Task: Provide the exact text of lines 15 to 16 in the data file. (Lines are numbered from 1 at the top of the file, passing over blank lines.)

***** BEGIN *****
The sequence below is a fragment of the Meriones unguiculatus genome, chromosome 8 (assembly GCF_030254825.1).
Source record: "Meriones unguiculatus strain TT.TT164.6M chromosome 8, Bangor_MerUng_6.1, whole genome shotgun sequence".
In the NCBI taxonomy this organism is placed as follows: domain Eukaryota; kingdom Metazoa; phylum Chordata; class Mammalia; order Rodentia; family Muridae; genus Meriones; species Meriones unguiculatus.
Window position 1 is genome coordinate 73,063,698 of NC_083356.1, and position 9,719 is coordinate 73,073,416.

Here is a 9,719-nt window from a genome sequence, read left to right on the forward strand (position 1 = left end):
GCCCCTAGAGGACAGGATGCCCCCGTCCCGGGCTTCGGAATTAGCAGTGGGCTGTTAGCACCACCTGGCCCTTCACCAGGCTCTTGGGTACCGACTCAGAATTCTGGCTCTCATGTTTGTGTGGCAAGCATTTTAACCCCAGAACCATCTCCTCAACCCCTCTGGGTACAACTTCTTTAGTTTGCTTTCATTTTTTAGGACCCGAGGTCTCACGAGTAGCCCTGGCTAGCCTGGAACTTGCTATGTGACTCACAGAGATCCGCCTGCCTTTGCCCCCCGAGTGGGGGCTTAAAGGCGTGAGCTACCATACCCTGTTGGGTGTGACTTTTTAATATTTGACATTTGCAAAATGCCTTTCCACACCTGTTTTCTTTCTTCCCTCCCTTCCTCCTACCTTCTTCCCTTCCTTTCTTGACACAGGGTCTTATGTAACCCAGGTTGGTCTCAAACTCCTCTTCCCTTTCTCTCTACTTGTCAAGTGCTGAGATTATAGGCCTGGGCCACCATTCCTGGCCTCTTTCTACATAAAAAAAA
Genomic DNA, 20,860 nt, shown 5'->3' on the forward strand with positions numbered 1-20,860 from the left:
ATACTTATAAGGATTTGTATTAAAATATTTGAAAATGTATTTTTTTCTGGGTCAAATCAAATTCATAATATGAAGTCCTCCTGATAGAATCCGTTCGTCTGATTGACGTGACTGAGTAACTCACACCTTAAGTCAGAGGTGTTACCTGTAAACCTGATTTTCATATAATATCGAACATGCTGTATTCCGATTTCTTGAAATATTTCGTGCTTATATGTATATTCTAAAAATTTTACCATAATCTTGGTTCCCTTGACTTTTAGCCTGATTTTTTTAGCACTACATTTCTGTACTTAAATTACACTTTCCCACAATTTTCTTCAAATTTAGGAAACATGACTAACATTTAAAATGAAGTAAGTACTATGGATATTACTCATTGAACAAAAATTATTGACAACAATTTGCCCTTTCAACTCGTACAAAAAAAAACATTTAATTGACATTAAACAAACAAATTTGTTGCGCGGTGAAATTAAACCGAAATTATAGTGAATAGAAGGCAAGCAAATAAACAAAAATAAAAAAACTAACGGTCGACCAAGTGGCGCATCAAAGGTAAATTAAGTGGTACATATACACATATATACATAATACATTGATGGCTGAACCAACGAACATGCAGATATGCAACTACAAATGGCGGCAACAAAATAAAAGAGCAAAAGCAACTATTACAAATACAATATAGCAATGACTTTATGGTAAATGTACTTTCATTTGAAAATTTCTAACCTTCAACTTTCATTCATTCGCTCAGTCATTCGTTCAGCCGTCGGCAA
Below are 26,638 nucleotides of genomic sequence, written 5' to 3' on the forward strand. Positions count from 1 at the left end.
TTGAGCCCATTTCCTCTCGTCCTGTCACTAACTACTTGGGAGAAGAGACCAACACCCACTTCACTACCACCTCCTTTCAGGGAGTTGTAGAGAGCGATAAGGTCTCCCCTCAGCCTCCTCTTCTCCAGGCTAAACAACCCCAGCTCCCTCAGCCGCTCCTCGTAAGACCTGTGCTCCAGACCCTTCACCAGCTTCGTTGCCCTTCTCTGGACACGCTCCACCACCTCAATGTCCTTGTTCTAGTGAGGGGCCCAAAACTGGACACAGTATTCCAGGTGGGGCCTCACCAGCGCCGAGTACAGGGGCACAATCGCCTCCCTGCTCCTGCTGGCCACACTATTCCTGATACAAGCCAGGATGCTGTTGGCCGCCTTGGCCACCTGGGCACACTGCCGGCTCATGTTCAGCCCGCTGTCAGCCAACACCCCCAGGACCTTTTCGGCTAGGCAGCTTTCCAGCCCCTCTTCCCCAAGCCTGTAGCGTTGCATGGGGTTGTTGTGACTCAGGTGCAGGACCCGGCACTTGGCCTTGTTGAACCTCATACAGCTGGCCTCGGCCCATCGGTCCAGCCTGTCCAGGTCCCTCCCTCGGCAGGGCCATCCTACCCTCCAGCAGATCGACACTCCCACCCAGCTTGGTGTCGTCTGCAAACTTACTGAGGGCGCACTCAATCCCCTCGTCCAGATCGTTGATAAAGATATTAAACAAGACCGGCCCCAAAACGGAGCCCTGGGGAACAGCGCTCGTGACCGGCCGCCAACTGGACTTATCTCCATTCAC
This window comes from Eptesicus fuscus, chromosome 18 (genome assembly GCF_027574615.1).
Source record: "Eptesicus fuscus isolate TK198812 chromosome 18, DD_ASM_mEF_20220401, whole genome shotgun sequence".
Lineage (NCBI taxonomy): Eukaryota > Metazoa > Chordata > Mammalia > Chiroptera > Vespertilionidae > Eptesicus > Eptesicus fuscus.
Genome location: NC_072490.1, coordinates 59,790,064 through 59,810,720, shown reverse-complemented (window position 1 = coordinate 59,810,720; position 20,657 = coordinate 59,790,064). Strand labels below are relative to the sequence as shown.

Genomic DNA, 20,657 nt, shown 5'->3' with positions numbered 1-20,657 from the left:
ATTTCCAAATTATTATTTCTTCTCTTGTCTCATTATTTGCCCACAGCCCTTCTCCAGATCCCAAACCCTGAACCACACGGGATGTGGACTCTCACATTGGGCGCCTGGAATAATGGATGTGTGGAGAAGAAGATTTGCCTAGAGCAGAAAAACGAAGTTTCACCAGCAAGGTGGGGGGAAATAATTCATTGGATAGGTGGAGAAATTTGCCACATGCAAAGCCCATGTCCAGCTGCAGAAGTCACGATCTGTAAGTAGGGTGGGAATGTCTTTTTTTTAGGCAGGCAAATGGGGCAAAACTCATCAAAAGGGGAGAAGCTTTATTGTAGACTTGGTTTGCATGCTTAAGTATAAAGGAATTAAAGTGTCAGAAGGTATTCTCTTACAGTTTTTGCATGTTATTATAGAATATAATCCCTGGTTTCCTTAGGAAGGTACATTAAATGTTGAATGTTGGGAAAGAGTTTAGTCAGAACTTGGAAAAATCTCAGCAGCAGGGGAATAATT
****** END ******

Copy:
Genomic DNA, 20,657 nt, shown 5'->3' with positions numbered 1-20,657 from the left:
ATTTCCAAATTATTATTTCTTCTCTTGTCTCATTATTTGCCCACAGCCCTTCTCCAGATCCCAAACCCTGAACCACACGGGATGTGGACTCTCACATTGGGCGCCTGGAATAATGGATGTGTGGAGAAGAAGATTTGCCTAGAGCAGAAAAACGAAGTTTCACCAGCAAGGTGGGGGGAAATAATTCATTGGATAGGTGGAGAAATTTGCCACATGCAAAGCCCATGTCCAGCTGCAGAAGTCACGATCTGTAAGTAGGGTGGGAATGTCTTTTTTTTAGGCAGGCAAATGGGGCAAAACTCATCAAAAGGGGAGAAGCTTTATTGTAGACTTGGTTTGCATGCTTAAGTATAAAGGAATTAAAGTGTCAGAAGGTATTCTCTTACAGTTTTTGCATGTTATTATAGAATATAATCCCTGGTTTCCTTAGGAAGGTACATTAAATGTTGAATGTTGGGAAAGAGTTTAGTCAGAACTTGGAAAAATCTCAGCAGCAGGGGAATAATT